Last week, we went on a day-trip to Munich to visit some of the Stuttgart HCI Lab’s colleagues and collaborators. We first visited the Ludwig-Maximilians University of Munich, but I will describe that visit in a different post. During the second half of the day, we went to the center for BMW Group’s Research and Technology (also in Munich).
The picture above was the only picture I could take during our visit to this facility (for obvious reasons). Even then, it was raining all day long so when we arrived we were absolutely soaked.
While we were there we met Nora Broy, who guided us through her department and showed us some projects currently in development (many of which were organized by Master’s students, which I thought was cool). Nora explained that many of the research efforts headed by the BMW R&D team are trying to establish what will be needed and/or popular in consumer vehicles 10 or 20 years in the future.
Much of the group’s research involved 3-dimensional displays, eye-tracking, navigation through menus (e.g., center console cluster displays), or some combination of these three things.
One piece of cool tech we saw was a “mirror box” which basically reflects parts of a 2-dimensional display in such a way that they appear 3-dimensional. We were also shown a few demonstrations of how a user can navigate through a menu by looking at areas of a display/interface. Overall, I was shown some great things, and I look forward to possibly seeing some of these things in future automobiles!
This is my first blog posting on human computer interaction site of UNH. I am blogging about my travel experience, lab visits in Europe and the project I am working on during my stay in Stuttgart Germany.
My name is Rudra Timsina. I am an Electrical Engineering student at University of New Hampshire. I graduated from UNH with a Bachelors of Science in Electrical Engineering in May 2014. I am attending UNH Graduate School from fall 2014. I am very thankful to Professor Kun and Professor Miller for providing me an opportunity to participate in a summer research project in Germany; International Research Experience for Students-a program of University of New Hampshire (UNH IRES).
It’s a great pleasure for me to spend two months in Human Computer Interaction (HCI) lab in Stuttgart with three other friends. We are working with eye tracking devices, brain computer interfaces and biofeedback system to measure physiological responses induced as a result of cognitive load task and light illumination. We spent first few weeks learning new technologies that were needed for our project. We also spent some time reading literatures related to our project. We learned to use eye trackers (SMI, Facelab, tobii), EPOC-brain computer interface, and Nexus 10 – biofeedback system.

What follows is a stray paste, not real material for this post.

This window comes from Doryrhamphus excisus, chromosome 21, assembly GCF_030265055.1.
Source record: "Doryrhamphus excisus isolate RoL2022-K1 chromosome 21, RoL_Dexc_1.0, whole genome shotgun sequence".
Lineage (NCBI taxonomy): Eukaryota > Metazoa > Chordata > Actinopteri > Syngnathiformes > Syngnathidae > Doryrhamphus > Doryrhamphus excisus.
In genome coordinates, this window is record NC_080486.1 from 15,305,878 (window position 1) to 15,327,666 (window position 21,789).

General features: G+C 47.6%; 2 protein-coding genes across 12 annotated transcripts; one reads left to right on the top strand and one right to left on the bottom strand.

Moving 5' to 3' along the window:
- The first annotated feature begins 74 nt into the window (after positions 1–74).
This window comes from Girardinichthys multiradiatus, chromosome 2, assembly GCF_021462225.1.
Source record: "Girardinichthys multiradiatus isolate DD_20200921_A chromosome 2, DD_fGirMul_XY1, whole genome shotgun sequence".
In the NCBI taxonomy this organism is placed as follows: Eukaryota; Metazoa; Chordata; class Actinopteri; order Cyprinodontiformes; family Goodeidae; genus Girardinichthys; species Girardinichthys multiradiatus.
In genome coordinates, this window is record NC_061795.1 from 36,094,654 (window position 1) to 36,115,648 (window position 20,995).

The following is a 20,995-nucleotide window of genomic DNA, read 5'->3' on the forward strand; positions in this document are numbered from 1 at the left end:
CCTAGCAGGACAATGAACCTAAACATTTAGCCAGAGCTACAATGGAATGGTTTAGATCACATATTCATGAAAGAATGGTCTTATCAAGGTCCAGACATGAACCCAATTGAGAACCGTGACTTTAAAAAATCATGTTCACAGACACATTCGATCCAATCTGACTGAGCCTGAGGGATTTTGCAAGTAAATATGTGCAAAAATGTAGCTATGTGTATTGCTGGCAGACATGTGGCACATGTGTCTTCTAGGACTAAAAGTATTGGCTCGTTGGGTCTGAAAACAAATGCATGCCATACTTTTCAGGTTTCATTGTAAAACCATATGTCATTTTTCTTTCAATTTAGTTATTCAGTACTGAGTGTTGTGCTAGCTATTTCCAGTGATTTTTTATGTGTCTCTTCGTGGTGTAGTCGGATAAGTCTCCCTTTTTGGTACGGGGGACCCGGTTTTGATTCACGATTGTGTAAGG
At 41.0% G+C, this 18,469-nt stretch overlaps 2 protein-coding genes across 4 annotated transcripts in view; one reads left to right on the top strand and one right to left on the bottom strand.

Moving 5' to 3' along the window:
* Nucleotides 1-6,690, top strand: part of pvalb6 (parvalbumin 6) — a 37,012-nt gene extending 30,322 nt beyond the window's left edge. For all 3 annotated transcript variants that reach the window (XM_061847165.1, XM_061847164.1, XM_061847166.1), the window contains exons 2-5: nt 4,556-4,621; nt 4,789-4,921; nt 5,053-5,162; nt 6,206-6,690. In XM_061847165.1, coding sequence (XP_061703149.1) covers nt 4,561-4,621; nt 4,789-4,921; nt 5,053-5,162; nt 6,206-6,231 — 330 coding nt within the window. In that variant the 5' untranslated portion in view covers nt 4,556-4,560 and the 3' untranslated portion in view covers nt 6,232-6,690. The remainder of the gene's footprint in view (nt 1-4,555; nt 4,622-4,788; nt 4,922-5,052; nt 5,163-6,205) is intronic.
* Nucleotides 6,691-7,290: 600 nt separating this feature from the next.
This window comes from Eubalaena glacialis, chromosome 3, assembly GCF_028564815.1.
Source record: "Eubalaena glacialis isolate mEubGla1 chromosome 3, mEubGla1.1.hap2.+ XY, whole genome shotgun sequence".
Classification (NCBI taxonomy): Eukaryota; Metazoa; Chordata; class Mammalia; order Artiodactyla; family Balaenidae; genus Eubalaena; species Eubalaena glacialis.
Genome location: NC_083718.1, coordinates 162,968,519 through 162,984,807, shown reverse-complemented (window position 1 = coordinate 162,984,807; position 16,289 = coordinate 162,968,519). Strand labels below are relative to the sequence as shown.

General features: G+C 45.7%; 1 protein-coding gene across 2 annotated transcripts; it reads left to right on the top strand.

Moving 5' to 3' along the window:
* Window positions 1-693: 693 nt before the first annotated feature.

It was very exciting to meet a group of very nice people at HCI lab in Stuttgart. It was good to know about their interesting projects. Some of the projects were about augmented workplace with user defined tangibles, projects on public displays, large scale analysis of mobile notifications, project with driving simulators, etc.
I want to thank the whole HCI team at Stuttgart for helping us with housing setup, transportation, to get familiar with the city and project related assistance.
Much of the research we were shown had to do with the study of peripheral interaction, which incorporates elements from the fields of HCI, HF/E, and Industrial Engineering.
We were first shown the department’s five-screen driving simulator, and we were given a chance to drive it ourselves. What set this simulator apart from others I’ve seen, though, is that they used a digital projector (behind the driver’s head) to display information ‘on top of’ the driving environment. This feature had been used to display information about the road ahead to a driver whose view is blocked by a freight truck in front of them. I think it’s a really innovative way of addressing problems with limited driver visibility.